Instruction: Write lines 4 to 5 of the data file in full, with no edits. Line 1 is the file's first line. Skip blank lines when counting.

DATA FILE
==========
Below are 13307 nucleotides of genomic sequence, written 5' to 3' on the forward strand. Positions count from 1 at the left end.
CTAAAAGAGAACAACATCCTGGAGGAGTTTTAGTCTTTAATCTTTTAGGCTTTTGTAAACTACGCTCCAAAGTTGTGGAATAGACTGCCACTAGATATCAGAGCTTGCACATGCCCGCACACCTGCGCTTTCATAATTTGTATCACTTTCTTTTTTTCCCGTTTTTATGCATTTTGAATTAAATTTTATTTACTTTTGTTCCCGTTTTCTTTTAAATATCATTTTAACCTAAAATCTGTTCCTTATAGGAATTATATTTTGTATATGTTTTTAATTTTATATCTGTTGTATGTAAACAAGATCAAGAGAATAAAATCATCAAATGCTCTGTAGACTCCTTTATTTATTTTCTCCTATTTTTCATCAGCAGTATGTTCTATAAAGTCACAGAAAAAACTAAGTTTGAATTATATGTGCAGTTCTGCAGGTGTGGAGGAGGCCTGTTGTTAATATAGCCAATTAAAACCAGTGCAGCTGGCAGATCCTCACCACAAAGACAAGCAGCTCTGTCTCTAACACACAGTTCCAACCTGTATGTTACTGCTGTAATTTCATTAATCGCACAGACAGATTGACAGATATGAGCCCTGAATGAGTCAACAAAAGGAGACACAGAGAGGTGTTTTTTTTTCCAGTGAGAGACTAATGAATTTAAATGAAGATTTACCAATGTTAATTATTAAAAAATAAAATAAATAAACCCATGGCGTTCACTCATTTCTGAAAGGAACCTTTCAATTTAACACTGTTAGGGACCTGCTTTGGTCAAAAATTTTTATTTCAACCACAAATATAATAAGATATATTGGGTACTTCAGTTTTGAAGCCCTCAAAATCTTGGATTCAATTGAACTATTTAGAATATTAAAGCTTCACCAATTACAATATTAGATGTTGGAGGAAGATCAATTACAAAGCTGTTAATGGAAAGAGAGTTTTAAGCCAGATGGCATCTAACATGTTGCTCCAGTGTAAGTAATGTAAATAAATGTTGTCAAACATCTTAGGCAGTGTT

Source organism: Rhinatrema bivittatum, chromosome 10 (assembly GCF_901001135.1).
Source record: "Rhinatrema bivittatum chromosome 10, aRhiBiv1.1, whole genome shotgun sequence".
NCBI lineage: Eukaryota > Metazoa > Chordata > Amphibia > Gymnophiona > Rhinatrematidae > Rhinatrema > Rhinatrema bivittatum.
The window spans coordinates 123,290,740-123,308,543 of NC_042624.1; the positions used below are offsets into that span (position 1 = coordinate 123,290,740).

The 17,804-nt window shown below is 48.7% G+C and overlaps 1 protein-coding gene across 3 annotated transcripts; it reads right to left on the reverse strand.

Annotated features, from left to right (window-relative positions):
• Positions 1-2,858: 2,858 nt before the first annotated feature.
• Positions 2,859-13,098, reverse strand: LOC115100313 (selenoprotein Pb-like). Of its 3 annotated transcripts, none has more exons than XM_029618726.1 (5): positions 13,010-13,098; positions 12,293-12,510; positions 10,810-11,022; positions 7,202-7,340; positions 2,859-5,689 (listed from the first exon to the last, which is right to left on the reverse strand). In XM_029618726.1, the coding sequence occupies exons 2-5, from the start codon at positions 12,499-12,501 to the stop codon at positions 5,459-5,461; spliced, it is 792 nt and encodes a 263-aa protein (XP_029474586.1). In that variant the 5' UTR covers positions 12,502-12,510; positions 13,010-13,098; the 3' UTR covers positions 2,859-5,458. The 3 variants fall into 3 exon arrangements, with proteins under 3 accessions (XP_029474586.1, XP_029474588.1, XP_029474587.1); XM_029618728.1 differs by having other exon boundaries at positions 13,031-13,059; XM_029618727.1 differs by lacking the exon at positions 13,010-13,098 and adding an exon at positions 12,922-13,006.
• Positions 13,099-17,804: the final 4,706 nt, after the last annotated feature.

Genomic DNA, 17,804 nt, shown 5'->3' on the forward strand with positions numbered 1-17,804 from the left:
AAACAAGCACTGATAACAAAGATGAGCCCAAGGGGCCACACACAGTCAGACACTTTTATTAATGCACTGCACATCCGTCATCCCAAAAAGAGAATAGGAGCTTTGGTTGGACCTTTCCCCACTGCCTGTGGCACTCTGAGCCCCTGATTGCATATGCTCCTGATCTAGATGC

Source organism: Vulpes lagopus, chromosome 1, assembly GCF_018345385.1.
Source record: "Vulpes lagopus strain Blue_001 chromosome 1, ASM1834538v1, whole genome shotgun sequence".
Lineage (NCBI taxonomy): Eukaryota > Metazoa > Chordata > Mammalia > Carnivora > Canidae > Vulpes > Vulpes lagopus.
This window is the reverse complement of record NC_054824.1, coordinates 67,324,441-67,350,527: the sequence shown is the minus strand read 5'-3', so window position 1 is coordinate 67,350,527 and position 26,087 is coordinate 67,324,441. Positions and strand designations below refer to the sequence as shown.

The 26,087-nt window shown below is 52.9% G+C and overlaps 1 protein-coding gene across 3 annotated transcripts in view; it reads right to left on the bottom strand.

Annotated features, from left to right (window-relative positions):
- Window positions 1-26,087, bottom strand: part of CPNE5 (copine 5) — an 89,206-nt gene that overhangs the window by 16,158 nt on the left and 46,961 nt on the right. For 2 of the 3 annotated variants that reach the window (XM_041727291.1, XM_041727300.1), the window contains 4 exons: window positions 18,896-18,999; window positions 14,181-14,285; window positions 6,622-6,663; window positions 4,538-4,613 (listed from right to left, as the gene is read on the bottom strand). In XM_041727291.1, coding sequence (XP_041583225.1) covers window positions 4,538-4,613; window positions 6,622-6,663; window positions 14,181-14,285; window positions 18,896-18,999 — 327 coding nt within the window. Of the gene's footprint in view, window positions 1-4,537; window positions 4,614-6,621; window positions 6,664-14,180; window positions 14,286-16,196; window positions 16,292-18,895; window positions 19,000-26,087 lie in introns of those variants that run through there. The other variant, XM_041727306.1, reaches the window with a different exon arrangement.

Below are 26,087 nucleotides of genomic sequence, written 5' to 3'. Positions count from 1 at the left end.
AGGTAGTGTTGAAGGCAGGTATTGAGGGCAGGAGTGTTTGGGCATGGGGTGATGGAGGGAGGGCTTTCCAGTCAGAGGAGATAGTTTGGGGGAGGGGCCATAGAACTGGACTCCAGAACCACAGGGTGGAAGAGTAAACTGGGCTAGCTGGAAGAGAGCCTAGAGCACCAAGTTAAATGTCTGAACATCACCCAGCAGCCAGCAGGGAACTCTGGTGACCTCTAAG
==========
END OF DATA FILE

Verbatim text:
Source record: "Rhinatrema bivittatum chromosome 10, aRhiBiv1.1, whole genome shotgun sequence".
NCBI lineage: Eukaryota > Metazoa > Chordata > Amphibia > Gymnophiona > Rhinatrematidae > Rhinatrema > Rhinatrema bivittatum.